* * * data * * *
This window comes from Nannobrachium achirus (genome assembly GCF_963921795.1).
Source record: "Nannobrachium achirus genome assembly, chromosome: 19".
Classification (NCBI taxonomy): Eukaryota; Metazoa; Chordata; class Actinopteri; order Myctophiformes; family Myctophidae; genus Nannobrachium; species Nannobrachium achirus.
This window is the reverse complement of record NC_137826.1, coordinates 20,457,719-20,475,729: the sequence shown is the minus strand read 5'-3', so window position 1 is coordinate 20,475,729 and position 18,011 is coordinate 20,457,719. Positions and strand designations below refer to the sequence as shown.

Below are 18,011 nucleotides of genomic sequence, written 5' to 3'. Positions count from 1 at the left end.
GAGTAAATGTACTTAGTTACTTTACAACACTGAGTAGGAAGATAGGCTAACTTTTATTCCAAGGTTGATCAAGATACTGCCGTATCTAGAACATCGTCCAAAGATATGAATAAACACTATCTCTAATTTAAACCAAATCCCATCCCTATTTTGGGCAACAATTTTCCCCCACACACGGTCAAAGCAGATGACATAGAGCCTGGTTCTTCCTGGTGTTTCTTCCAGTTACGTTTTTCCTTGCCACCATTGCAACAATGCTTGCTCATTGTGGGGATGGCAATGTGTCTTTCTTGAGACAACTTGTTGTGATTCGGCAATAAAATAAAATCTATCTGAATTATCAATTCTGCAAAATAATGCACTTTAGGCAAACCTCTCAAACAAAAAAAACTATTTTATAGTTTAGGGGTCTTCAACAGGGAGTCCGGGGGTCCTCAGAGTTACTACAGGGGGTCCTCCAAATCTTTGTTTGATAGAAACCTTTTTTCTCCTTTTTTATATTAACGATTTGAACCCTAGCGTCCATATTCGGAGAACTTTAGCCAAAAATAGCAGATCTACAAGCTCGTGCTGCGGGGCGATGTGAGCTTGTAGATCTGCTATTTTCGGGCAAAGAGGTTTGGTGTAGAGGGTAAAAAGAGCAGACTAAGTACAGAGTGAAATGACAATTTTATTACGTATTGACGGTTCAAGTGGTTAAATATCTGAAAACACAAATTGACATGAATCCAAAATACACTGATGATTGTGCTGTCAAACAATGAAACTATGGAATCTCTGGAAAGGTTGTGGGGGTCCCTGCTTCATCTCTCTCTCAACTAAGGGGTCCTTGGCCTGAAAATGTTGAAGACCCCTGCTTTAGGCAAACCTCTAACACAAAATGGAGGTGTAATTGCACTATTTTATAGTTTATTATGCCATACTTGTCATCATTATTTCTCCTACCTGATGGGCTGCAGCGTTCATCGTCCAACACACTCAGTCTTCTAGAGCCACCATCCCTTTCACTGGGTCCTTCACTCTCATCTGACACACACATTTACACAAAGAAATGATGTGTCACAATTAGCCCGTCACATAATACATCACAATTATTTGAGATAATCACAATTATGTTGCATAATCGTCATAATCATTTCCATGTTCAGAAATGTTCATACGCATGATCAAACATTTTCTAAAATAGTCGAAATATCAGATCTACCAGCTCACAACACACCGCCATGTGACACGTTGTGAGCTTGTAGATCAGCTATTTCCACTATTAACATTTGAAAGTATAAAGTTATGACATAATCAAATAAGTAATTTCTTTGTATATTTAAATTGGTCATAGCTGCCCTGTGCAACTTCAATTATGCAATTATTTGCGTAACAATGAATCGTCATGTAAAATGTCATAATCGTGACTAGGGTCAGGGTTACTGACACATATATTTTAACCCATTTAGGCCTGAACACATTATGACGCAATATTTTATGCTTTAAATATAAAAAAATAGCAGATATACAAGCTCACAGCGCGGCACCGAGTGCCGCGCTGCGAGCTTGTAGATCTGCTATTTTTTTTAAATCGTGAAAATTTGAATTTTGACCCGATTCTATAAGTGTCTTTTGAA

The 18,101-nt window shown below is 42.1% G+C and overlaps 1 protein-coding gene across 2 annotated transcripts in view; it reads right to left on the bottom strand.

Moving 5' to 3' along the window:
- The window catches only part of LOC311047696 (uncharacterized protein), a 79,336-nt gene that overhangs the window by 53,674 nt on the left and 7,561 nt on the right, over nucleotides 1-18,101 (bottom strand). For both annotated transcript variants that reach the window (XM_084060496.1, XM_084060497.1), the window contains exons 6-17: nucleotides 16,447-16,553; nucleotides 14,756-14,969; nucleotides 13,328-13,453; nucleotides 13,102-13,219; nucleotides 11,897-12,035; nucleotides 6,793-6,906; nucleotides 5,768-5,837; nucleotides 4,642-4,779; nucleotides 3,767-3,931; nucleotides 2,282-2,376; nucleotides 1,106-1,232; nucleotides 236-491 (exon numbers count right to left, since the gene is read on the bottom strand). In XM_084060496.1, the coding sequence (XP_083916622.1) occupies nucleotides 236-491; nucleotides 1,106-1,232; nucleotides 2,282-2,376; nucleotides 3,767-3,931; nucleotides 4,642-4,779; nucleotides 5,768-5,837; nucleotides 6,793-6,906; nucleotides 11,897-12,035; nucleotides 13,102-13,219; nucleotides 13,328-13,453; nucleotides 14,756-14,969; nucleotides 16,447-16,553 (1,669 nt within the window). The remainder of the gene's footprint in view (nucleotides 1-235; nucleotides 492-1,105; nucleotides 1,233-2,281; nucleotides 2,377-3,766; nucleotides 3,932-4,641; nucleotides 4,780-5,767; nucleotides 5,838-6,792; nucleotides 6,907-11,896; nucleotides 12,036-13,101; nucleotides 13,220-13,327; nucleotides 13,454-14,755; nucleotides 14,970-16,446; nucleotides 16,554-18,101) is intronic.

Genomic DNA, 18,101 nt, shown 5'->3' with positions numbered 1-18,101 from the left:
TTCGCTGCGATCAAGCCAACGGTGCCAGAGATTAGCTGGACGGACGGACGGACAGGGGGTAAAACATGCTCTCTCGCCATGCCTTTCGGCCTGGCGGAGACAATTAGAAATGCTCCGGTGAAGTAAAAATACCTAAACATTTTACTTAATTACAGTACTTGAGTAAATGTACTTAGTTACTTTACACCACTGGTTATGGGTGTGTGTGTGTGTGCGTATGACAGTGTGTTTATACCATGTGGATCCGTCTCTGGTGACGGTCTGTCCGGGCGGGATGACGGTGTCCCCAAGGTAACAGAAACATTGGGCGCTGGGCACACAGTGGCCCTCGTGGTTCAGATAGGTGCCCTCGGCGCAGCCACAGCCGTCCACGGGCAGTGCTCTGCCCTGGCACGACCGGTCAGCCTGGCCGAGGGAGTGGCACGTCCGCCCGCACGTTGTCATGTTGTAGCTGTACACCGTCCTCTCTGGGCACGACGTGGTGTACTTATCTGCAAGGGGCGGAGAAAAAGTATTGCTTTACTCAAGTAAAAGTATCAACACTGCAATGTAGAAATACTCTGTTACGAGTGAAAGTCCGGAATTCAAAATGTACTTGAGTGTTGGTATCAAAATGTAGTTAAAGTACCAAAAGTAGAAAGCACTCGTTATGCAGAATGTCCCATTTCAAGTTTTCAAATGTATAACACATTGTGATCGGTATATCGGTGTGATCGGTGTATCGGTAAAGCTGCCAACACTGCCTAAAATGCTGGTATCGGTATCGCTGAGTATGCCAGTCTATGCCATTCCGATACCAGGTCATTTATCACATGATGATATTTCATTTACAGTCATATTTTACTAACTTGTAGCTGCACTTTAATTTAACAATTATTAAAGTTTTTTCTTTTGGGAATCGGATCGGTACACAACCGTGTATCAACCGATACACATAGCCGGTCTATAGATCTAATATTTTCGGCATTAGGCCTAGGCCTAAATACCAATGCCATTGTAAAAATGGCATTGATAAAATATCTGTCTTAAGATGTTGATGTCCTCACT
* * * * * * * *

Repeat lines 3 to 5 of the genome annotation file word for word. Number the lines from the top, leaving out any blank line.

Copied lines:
Classification (NCBI taxonomy): Eukaryota; Metazoa; Chordata; class Actinopteri; order Myctophiformes; family Myctophidae; genus Nannobrachium; species Nannobrachium achirus.
This window is the reverse complement of record NC_137826.1, coordinates 20,457,719-20,475,729: the sequence shown is the minus strand read 5'-3', so window position 1 is coordinate 20,475,729 and position 18,011 is coordinate 20,457,719. Positions and strand designations below refer to the sequence as shown.

Below are 18,011 nucleotides of genomic sequence, written 5' to 3'. Positions count from 1 at the left end.